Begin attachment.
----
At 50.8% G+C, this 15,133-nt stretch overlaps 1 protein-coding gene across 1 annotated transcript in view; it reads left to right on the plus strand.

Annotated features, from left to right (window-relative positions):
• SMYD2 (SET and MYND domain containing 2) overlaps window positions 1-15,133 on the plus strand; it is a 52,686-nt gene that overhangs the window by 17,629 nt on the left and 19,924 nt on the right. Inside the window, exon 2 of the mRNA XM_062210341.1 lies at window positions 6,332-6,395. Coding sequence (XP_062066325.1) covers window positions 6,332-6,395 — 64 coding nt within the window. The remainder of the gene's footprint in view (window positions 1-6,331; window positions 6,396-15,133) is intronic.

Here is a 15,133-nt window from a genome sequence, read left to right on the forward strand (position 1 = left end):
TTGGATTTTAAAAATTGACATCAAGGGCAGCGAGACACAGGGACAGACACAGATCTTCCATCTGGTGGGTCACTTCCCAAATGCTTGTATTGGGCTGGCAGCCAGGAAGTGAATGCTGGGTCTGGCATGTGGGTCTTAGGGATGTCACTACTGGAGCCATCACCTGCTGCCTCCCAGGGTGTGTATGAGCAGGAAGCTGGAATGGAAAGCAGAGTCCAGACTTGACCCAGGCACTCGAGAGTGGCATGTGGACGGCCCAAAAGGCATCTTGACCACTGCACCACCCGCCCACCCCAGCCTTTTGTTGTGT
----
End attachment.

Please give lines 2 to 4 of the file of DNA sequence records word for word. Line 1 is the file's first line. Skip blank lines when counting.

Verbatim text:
Annotated features, from left to right (window-relative positions):
• SMYD2 (SET and MYND domain containing 2) overlaps window positions 1-15,133 on the plus strand; it is a 52,686-nt gene that overhangs the window by 17,629 nt on the left and 19,924 nt on the right. Inside the window, exon 2 of the mRNA XM_062210341.1 lies at window positions 6,332-6,395. Coding sequence (XP_062066325.1) covers window positions 6,332-6,395 — 64 coding nt within the window. The remainder of the gene's footprint in view (window positions 1-6,331; window positions 6,396-15,133) is intronic.

Here is a 15,133-nt window from a genome sequence, read left to right on the forward strand (position 1 = left end):